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A Scarlet Rope

In Nathaniel Hawthorne’s classic, The Scarlet Letter, Hester Prynne was required to wear a scarlet “A” to signify her shame for having a baby out of wedlock. Humiliation and social stigmatizing were thought to be an appropriate punishment for a woman who committed adultery. If this had taken place in Joshua’s time, Rahab might have been forced to wear a scarlet letter as well. She was the town’s prostitute, the infamous adulteress of Jericho.

But the Israelite spies believed her place would be the perfect hideout. What happened next would change the trajectory of her life. In our text today, perhaps for the first time in her life, Rahab became a hero. She saved the spies and, in due time, her family as well. Rahab agreed not to say a word about the spies and to tie a scarlet cord, or rope, outside the window where she let the men down (v. 18). This way, when they returned, they would know which home to spare from destruction.

It must have taken tremendous courage for Rahab to let the spies leave. If the Jericho king and his men discovered her betrayal, Rahab would most likely have been tortured and murdered. Nonetheless, she kept her promise and did everything just as they agreed. Perhaps she was searching not just for a way out of Jericho, but a way out of her old way of living. Rahab’s brave act is remembered by the author of Hebrews, in the passage often referred to as the Hall of Faith (Heb. 11:31). As she obediently tied that scarlet rope (Josh. 2:21), her faith triumphed over her fear. God used that scarlet rope as a symbol of faith.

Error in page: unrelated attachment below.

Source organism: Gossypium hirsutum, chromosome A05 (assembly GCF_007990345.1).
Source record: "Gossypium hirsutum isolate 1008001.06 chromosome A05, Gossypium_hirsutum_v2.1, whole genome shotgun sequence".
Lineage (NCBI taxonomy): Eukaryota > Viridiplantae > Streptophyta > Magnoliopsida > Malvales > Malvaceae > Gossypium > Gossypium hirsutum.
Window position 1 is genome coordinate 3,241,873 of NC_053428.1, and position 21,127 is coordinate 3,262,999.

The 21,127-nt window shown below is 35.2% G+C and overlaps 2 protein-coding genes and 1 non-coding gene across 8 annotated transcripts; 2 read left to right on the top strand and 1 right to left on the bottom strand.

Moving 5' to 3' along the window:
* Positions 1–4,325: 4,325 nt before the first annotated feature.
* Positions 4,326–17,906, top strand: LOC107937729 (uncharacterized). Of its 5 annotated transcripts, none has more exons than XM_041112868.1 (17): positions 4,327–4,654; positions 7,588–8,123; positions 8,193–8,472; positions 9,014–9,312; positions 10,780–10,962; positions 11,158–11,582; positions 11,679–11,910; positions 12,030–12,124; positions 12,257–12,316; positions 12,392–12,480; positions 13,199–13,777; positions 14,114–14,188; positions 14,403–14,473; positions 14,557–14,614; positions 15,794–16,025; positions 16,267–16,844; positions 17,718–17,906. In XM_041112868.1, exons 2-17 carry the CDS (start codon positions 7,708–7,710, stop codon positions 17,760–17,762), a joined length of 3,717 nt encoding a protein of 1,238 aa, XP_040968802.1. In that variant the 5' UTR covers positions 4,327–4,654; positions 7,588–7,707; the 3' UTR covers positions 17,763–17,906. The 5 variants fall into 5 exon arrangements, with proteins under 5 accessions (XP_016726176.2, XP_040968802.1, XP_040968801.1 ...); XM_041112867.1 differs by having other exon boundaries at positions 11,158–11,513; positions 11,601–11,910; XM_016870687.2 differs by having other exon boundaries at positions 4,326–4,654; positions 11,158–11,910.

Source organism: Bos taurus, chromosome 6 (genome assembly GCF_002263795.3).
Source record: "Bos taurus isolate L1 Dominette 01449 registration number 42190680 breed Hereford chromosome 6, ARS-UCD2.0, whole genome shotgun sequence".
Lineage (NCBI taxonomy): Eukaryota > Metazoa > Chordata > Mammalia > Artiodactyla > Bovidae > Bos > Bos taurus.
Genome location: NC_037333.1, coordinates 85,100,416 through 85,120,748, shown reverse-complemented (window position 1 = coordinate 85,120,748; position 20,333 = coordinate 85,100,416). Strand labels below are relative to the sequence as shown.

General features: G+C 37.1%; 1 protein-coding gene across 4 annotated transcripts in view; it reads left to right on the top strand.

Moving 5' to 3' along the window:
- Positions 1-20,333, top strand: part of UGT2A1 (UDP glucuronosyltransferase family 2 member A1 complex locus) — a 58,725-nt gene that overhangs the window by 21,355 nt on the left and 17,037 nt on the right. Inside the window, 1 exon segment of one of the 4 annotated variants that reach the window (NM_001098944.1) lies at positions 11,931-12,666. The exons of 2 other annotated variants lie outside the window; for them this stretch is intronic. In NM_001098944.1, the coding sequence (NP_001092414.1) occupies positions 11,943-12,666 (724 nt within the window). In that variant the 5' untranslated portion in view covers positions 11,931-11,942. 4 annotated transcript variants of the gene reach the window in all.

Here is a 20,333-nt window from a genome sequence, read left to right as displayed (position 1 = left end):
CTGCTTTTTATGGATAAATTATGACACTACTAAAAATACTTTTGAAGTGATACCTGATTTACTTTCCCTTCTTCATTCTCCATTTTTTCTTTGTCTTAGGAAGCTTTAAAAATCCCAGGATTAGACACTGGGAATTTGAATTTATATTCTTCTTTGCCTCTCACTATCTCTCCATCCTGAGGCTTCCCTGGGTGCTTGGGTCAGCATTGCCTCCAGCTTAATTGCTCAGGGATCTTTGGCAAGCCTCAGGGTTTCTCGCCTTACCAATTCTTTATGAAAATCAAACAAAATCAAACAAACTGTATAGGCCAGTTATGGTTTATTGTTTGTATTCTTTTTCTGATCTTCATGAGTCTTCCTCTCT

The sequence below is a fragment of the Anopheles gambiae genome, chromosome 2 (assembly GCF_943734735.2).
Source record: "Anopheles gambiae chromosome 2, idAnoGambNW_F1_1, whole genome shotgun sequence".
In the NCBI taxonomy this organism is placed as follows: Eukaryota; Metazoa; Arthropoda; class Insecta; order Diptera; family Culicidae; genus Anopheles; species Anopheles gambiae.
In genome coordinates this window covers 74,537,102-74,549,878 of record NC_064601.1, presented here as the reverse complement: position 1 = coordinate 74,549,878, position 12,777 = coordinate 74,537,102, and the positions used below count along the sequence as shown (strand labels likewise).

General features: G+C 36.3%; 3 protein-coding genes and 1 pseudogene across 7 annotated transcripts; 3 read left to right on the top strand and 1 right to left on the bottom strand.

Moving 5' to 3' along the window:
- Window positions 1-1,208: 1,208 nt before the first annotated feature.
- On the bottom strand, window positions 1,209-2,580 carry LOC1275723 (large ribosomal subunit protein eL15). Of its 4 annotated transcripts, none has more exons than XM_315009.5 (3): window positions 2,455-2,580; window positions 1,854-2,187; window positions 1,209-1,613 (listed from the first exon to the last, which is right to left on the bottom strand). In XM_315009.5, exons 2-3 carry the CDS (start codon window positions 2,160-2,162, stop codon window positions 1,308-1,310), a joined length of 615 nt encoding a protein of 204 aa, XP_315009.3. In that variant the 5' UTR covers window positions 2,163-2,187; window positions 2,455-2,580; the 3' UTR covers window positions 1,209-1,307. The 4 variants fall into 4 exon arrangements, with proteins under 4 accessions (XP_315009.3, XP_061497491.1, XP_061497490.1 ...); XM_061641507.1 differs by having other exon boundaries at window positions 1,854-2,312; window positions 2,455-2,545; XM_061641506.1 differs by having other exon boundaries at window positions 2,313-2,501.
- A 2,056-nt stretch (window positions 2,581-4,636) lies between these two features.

>> Have you ever been given a label? Maybe you’ve been called slow, failure, old, or even a mistake? No matter what label people have given you, God calls you loved. He sees your faith. You are His child. He replaces the world’s false labels with the new identity He alone can give (1 John 3:1).

BY Chris Rappazini

Chris Rappazini is the associate professor and program head of the BA and MA in Pastoral Studies at Moody Bible Institute and Moody Theological Seminary. He is the vice president of the Evangelical Homiletics Society and previously served as the associate minister of preaching and teaching at Southside Christian Church in Spokane, Washington. Chris and his wife, Ashley, and their three children reside in Northwest Indiana.

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